Tony Marsh: Boom or bust?

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Is it curtains for the events industry or is 2011 set to be a prosperous year for outdoor events? Tony Marsh, president of MUTA, takes a look back at the 2010 temporary structures market and assesses just where it is heading

With the season now drawing to a close, the temporary structures industry is looking back at a somewhat mixed year and making preparations for what is shaping up to be a turbulent 2011. As president of the industry trade association, I have had the opportunity over recent months to speak to many fellow members on-site – as well as with the rest of our executive committee; their views and experiences present a complex picture of our sector at this time.

The economic recovery had a shaky start and GDP is still lower than 2008, a state of affairs felt by many within our sector and the wider events industry. Trading has been steady and there are many reports of improvements on 2009 but the loss of major events such as The Royal Show among others have left holes in hirers’ schedules, which cannot be filled overnight. Additionally, the bad weather of 2008 and 2009 has weakened other shows and events, reducing their spending power. Our members are also reporting that corporate hospitality has not yet bounced back to levels enjoyed before the recession.

Although the recession put many event firms out of business, it is still a highly competitive market with the downward pressure on prices creating difficult trading conditions for marquee hirers and their clients alike. In such a market, where it can be tempting to go with the supplier who quotes the lowest figure, customers should be wary of the quality of the service they are getting. Not all firms meet the health and safety standards set out by MUTA through the MUTAmarq accreditation scheme and clients should be aware of their increased risk and potential liability should something go wrong.

One major difficulty marquee hirers, like many other small businesses, have been facing, is the lack of credit. For MUTA members, the problem is particularly acute as banks are unwilling to accept hire assets as security for loans. The extent of the problem was revealed recently when Santander suggested that Financial Services Authority guidelines are causing banks to remove the discretion of local branch managers to make loans to small businesses. Despite government efforts to boost the supply of credit, the requirement on banks to minimise risk has led to a centralised lending policy that could deny loans to small businesses, which have always been viewed as robust by their bank manager. This revelation has caused such a stir that MPs on the Treasury Select Committee have vowed to investigate the claims.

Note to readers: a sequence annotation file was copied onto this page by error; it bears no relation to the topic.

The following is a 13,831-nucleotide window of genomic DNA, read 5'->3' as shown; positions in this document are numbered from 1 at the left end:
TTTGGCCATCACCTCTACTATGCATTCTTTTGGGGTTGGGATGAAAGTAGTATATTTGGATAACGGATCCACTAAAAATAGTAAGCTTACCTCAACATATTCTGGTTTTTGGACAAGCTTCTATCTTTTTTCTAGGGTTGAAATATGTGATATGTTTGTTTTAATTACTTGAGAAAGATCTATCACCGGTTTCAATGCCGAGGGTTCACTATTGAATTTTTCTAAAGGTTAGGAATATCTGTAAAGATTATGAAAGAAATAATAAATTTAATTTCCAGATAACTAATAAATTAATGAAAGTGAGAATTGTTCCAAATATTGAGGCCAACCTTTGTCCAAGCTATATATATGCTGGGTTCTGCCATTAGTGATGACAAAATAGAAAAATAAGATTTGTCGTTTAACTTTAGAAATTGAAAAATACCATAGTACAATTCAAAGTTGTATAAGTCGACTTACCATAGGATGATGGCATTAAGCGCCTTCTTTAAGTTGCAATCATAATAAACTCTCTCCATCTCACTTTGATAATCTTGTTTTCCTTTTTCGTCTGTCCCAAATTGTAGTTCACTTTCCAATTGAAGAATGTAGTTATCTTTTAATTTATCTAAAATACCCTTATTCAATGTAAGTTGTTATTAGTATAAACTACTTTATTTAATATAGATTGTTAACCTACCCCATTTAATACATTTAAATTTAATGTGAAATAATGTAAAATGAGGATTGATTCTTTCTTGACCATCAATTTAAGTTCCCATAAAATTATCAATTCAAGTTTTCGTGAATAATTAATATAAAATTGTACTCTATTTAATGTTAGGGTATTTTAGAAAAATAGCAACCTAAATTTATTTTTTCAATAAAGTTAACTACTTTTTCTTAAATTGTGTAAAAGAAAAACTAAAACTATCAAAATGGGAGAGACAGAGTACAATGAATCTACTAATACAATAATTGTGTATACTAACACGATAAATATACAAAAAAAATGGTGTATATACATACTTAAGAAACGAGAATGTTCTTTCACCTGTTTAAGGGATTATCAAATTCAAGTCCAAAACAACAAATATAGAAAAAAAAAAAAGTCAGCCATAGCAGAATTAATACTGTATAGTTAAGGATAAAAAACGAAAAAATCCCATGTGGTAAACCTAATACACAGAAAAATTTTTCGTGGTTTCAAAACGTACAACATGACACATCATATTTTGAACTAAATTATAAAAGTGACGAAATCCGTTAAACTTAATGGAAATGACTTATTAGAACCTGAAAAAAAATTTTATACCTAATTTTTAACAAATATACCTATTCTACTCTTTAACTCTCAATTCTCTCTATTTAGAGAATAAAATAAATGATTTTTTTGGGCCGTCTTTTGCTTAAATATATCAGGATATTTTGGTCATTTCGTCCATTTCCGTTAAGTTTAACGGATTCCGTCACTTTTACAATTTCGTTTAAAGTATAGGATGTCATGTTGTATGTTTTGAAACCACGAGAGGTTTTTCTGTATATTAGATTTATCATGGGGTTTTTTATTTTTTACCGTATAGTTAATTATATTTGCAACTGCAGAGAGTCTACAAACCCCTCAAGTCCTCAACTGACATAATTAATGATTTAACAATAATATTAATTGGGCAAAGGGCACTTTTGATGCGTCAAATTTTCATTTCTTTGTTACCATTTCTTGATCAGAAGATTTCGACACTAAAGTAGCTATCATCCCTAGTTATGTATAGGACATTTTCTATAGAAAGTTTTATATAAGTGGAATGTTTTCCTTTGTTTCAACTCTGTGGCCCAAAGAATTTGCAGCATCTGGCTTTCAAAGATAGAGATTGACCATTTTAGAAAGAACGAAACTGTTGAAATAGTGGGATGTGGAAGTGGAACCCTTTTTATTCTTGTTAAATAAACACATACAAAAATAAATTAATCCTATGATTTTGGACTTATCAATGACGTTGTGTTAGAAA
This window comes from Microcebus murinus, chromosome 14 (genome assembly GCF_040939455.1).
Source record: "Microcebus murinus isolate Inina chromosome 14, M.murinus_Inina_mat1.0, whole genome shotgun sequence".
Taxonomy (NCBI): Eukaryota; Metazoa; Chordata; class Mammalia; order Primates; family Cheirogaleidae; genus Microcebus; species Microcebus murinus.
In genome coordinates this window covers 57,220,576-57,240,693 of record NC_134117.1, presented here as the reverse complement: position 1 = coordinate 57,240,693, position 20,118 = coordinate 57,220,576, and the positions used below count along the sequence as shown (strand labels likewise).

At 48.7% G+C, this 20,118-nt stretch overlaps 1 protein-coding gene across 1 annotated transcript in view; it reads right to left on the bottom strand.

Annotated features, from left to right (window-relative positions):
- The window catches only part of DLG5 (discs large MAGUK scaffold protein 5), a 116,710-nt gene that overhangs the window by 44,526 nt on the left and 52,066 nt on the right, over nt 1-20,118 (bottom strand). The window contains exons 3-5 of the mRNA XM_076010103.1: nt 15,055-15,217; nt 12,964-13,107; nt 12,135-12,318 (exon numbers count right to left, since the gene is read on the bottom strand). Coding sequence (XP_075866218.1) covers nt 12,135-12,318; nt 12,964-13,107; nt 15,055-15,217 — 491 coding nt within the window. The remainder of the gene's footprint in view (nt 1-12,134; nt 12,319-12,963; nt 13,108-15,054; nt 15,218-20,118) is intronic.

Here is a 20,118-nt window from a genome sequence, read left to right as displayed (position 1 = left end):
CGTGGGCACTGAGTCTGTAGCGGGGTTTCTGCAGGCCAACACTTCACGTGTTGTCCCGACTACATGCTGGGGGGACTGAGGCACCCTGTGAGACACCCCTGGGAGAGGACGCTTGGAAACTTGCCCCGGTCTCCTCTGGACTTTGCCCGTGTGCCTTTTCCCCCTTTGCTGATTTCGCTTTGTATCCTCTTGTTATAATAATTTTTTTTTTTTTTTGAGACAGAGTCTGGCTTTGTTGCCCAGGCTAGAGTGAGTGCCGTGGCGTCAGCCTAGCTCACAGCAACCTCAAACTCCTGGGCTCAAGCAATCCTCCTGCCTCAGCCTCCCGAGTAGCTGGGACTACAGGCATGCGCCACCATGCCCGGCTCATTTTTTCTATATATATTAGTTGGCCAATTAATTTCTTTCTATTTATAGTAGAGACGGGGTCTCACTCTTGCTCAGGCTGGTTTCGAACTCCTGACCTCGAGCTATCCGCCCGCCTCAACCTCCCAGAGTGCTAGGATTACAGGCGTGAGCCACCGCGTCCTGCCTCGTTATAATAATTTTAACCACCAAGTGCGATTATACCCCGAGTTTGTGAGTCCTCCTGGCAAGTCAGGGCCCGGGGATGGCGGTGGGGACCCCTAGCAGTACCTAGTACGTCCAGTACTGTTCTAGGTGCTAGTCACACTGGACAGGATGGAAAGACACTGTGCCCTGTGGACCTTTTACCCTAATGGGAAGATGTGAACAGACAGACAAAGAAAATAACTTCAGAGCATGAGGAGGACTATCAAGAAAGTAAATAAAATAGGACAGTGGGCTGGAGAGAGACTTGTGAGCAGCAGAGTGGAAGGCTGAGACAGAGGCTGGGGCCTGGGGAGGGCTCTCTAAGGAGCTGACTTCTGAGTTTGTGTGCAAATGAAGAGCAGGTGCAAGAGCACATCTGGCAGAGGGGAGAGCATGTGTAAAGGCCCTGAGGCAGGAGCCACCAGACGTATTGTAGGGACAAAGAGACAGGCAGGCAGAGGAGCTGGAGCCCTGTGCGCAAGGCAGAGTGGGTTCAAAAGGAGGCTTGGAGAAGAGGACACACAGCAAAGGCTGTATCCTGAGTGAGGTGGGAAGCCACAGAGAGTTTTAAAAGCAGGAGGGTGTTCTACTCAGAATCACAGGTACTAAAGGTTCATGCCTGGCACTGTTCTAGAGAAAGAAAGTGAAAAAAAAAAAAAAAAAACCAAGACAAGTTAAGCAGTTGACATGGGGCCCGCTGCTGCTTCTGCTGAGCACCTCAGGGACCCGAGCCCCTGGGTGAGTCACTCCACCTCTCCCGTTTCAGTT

Certain sections of the temporary structures industry are finding they have been more resilient to adverse trading conditions. There is a growing market for unusual structures – such as giant hat tipis – in the live event and private hire marketplaces. MUTA executive committee member Jon Parr, MD of The Stunning Tents Company, says business has been “very buoyant” this year, with “significant growth again” and even better prospects next year.

For many, however, 2011 is expected to be even more difficult. Exec member Cameron Stewart, MD of Field & Lawn, thinks George Osborne’s public spending cuts will have a knock-on effect on the temporary structures industry by taking a large chunk of cash out of the economy. Exactly where the cuts lie remains to be seen when the autumn spending review is published on October 20, but government events have already been earmarked as an area to make savings. The efforts to reduce the deficit will mean that banks will have more money that they can lend to the small and medium sized business, though there is still a long way to go before MUTA members can access the same levels of borrowing as before the credit crunch.

To prepare for further uncertainty our members are looking at ways to reduce their cost base in the low season, diversify their service and improve their flexibility. Simon Bell, technical director at Custom Covers, says it has been developing additional equipment for the hire trade, which is designed to work with the existing inventory – they are planning to exhibit these new products at the Showman’s Show.

Members were wary of conditions in 2010 and have generally been pleased with trading given the circumstances – in the face of further uncertainty there remains optimism that this experience will continue into 2011.